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Nutrition Action SMARTness Index

A novel ranking system, developed by the GNR, to assess and report on the SMARTness of committed nutrition action in a consistent and standardised manner. The Index ranks commitment goals into four levels of SMARTness: high, upper moderate, lower moderate and low. The GNR uses the Index to rank the SMARTness of each goal by jointly evaluating three performance criteria: SMARTness score, trackability (trackable, not trackable) and completeness (minor clarifications, major clarifications). The SMARTness Index is not an exclusion criterion for the commitments.

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SMARTness score

A novel scoring system, developed by the GNR, and the first performance criterion assessed as part of the Nutrition Action SMARTness Index. The SMARTness score provides a numerical value for each commitment goal by evaluating whether stakeholders have provided and clearly described each of the 20 essential SMART criteria (ingredients obtained through standardised data fields in the commitment registration form). These 20 ingredients have been mapped across the five SMART dimensions: Specific (seven ingredients), Measurable (five ingredients), Achievable (four ingredients), Relevant (two ingredients) and Time-bound (two ingredients). Each ingredient can receive a score of 1 (if clearly provided), 0.5 (if unclear) or 0 (if missing). The dimension score is the average of the ingredients’ scores and the overall SMARTness score is the sum of the dimension scores (ranging from 0 to 5, 5 indicating a perfect score). To be used in the Nutrition Action SMARTness Index, the overall SMARTness score of each goal is grouped under one of these three tiers: <3.5; <4.5 and ≥3.5; ≥4.5.

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Nutrition care services

A sub-category of the policy action category of the Nutrition Action Classification System. It includes processes, interventions and policies in public or private health systems aimed at preventing or improving nutrition and health outcomes within and outside the health system (e.g. community interventions).

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Nutrition commitment (also ‘nutrition pledges’)

The intent and pledge to address poor diets and malnutrition in all its forms through SMART nutrition actions.

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Nutrition commitment goal

A nutrition commitment might have one or more measurable goals. A goal is what the commitment-maker is committing to achieve, tracked by the primary indicator specified in the registration form (to assess progress made). The goals should be nutrition-related, either nutrition-specific or nutrition-sensitive. Each nutrition-specific and/or nutrition-sensitive goal should be listed separately to facilitate tracking and reporting. Some examples of goals are: to reduce stunting in children under 5 years of age, to reduce anaemia in women of reproductive age, to design a national nutrition action plan, to invest US$500 million on nutrition-specific interventions, to establish a regulatory body for nutrition, and to increase the national budget dedicated to nutrition.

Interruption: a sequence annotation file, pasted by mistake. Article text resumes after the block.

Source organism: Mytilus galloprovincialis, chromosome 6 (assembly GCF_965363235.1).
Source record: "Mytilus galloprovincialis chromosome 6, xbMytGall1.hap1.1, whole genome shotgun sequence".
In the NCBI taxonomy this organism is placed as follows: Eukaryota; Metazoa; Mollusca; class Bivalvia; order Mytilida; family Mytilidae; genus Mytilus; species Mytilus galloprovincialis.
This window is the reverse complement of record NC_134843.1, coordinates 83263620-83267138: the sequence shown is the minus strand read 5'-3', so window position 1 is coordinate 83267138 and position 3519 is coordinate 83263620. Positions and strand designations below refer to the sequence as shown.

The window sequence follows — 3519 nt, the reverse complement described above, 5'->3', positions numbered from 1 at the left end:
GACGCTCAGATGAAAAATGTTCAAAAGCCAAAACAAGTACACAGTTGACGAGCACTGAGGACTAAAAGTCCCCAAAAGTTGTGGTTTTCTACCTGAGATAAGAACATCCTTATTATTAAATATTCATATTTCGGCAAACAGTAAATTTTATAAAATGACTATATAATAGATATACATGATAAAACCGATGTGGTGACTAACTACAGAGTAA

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Nutrition for Growth (N4G)

A government, civil society and private industry initiative to support action on malnutrition. It aims to generate, guide and coordinate nutrition commitments and actions.

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Actions or policies that target the underlying factors, systems and institutions that affect nutrition status and outcomes, such as education, agriculture, social protection, water, sanitation and hygiene (WASH), infectious disease control and reproductive health. Nutrition-sensitive actions do not have improved nutrition as the primary objective but can reduce the causes and manifestations of malnutrition and increase the scale and effectiveness of nutrition-specific interventions. To be considered nutrition-sensitive, actions must include specific references to nutrition outcomes or activities.

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Actions or policies specifically designed to resolve or prevent defined nutrition issues. These aim to address the more immediate determinants of nutrition and health, such as improving infant and young child feeding practices, food and nutrient intakes, and nutrition-related health outcomes.